Without detailed knowledge of plant breeding or genetics, simple selection by the people growing the plant over seven thousand years that had the features that they most desired, led to the development of six dramatically different vegetables. Although they appear very different, kale, cabbage, kohlrabi, cauliflower, broccoli and brussels sprouts are all the same species, Brassica oleracea.
As time passed, some people began to express a preference for those plants with a tight cluster of tender young leaves in the centre of the plant at the top of the stem. Because of this preference for plants in which there were a large number of tender leaves closely packed into the terminal bud at the top of the stem, these plants were selected and propagated more frequently.
A continued favouritism of these plants for hundreds of successive generations resulted in the gradual formation of a more and more dense cluster of leaves at the top of the plant. Eventually, the cluster of leaves became so large, it tended to dominate the whole plant, and the cabbage "head" we know today was born. This progression is thought to have been complete in the 1st century A.D.
Cabbage is known botanically by the name Brassica oleracea variety capitata, which translates to "cabbage of the vegetable garden with a head." (Kale plants are named Brassica oleracea variety acephala which translates to mean "cabbage of the vegetable garden without a head.")
The Latin name Brassica derives from the Celtic ‘bresic’. The species oleracea refers to a vegetable garden herb that is used in cooking.
Often called a "York Cabbage", it is a name for a type of cabbage, not a variety. It has pointed heads rather than rounded ones.
Cabbage 'Wheelers Imperial' was raised by George Wheeler of Warminster in Wiltshire.
In 1844 it was described as “Wheeler’s New Imperial Cabbage. Dark green leafy heads, compact plants with harvest time of mid-April onwards. Suitable for spring sowing for autumn use.”
George Wheelers father established a business as nurseryman in 1773. George took this over in 1819 and went on to become a noted cultivator. The spotted Calceolaria was raised in his nursery as was the first double fuchsia, which he named Sir Colin Campbell, and the variety of Cytisus known as Warminster Broom.
He is perhaps best remembered for his Imperial Cabbage. Wheeler's Imperial was supplied as seed to the trade throughout the UK and overseas. It is still listed in current seed catalogues.
Types of Cabbage:
The cabbage comes in three waves, spring, summer and winter with varieties being described by their time of harvesting, not their sowing times. Just to add to the fun, summer cabbages last into and can also be cut in the autumn!
- Spring Cabbages (sow in late summer / early autumn)
Spring cabbages are usually sown in July and August being planted out in September and October to overwinter and be harvested from late February through to the beginning of June. In windy areas, earth up around the stem and compress the soil with your foot to ensure the plants are stable and don't suffer root rock.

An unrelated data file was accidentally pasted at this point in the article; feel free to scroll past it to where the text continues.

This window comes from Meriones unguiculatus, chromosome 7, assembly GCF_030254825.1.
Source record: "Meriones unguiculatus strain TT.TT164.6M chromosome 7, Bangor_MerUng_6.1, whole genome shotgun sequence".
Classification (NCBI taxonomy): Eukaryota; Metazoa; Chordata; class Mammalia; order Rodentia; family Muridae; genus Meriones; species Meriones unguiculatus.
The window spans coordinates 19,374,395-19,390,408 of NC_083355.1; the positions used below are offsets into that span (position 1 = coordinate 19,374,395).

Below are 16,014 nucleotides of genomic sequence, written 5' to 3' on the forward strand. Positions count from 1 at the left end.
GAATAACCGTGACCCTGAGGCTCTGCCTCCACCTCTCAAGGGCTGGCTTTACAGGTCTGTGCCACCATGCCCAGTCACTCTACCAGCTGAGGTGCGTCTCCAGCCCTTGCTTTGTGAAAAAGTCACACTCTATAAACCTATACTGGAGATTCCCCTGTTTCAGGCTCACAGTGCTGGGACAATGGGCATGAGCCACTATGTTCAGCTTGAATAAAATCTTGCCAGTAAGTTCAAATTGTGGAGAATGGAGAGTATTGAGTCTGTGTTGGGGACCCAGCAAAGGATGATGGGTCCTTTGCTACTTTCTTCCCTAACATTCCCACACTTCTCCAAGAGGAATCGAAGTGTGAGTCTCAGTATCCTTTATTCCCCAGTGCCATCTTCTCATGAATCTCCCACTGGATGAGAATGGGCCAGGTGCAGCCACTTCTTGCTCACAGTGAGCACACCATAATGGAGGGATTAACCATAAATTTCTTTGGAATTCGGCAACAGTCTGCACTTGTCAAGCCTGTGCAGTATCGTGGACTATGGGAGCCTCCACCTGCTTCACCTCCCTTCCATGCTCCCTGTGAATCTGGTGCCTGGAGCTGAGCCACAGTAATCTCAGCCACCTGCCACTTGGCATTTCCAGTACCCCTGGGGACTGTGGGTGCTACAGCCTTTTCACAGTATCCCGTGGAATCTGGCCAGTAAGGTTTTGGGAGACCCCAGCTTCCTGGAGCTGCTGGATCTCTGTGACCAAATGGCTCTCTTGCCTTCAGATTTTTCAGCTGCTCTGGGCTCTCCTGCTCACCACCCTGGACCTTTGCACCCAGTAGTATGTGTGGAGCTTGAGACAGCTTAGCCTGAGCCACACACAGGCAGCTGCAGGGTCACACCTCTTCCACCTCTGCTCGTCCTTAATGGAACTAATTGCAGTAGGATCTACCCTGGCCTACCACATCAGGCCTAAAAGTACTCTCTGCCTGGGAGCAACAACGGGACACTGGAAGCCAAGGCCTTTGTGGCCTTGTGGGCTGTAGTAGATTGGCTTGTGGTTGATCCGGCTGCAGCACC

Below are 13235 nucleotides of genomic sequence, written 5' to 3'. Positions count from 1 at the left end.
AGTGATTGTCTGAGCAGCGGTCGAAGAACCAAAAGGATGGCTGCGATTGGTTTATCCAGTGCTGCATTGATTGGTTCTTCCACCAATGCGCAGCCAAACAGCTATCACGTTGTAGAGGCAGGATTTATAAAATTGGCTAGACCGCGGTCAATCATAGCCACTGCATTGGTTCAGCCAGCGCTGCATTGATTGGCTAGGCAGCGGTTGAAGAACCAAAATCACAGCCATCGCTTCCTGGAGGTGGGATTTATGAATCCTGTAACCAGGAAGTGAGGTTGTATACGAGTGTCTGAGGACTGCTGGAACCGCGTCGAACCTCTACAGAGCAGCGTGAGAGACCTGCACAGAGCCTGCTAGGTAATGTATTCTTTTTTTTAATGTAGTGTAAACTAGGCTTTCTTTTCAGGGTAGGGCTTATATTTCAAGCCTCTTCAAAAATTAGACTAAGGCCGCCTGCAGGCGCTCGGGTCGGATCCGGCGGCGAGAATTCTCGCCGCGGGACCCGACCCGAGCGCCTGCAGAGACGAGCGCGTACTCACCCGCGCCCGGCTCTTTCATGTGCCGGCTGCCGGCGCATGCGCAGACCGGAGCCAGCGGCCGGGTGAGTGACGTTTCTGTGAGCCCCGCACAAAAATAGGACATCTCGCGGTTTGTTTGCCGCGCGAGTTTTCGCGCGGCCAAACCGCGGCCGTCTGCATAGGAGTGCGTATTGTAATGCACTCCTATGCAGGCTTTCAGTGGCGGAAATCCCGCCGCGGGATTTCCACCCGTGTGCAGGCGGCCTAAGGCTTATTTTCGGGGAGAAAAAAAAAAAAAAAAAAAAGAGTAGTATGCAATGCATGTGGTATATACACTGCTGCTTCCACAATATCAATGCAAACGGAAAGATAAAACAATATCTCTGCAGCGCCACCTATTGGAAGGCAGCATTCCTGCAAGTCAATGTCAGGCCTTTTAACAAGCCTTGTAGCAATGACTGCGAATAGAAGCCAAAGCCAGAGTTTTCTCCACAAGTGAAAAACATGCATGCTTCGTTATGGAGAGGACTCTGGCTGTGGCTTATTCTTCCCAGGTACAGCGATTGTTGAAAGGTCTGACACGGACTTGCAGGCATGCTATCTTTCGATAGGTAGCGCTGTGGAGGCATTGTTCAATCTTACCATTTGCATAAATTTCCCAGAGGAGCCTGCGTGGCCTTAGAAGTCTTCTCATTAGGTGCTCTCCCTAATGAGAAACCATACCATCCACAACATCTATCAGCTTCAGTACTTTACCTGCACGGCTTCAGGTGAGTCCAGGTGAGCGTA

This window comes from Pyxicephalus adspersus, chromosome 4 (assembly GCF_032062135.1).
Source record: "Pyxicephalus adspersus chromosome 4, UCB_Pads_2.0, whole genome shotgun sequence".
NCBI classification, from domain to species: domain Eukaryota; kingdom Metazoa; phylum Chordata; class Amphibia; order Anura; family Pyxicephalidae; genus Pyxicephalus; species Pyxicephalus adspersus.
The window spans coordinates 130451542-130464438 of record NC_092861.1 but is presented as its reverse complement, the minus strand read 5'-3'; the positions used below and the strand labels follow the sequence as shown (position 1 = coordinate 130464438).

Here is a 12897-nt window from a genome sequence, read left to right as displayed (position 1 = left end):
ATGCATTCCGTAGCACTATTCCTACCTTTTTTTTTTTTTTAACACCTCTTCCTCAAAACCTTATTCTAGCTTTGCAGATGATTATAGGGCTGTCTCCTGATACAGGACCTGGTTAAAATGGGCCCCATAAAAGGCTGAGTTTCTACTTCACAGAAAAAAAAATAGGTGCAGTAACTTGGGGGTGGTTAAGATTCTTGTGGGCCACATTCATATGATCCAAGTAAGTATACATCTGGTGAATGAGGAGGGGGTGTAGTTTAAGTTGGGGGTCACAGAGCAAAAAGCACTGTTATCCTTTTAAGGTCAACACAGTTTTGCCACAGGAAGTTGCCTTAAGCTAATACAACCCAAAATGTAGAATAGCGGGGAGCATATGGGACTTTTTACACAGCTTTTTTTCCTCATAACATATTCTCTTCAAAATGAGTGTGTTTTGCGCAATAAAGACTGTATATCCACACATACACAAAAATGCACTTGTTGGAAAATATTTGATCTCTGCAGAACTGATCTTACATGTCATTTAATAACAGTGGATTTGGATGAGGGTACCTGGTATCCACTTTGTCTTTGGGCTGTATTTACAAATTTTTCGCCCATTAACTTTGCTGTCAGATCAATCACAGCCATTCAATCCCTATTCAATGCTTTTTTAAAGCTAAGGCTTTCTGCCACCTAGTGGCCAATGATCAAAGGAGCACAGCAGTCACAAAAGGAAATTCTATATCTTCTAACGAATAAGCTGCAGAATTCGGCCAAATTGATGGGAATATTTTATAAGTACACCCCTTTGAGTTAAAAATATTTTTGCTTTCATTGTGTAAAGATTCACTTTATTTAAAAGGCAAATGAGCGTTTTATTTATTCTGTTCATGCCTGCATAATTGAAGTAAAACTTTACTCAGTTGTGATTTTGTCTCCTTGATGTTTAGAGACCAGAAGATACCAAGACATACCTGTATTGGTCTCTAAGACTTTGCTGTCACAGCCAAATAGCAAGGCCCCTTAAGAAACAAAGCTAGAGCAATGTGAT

They tend to be conical in shape and quite loose leaved, often referred to as spring greens or collards.
- Summer Cabbages (sow in spring)
Usually these are ball headed (drumhead) sown from mid-February under glass to mid-May being planted out in May and June to provide a harvest from late June to November although more usually August and September are the prime harvesting months.
Most tend to be round in shape although the Greyhound and Hispi varieties are conical like spring cabbages. For the earliest crop, sow early.
- Winter Cabbages (sow in spring/early summer)
The winter cabbages are generally sown in late April through May, being planted out in July to provide a harvest from November right through to March. They're ball or drum-headed and obviously hardy.
Some varieties will store for months, cut the head and remove outer loose leaves (bet you find a slug!) then store in a cool dark place, preferably on slatted shelves to allow airflow. White varieties are ideal for coleslaw and all will make sauerkraut.
- Savoy Cabbage
The savoy type of cabbage is basically a ball head but the leaves are crinkled rather tan smooth. Sowing and planting are just like winter cabbages except the cutting season tends to be a little wider.
Some faster maturing varieties are ready as early as September and some will hold in the ground until the beginning of April.
- Organic Seed.
- Additional Information
Packet Size 500mg Average Seed Count 150 Seeds Seed Form Natural Seeds per gram 300 seeds per gram Common Name Pointed Cabbage
Heritage (German circa 1700's)
Other Common Names Coleslaw or sauerkraut cabbage Family Brassicaceae Genus Brassica Species olearacea var capitata Cultivar Filderkraut Synonym Brassica olearacea Capitata Group Height 30cm (12in) Spread 40cm (16in) Position Full sun Soil Well-drained/light, Clay/heavy, Chalky/alkaline, Dry Time to Sow July to early September (or March to May). Time to Harvest April to May (or September)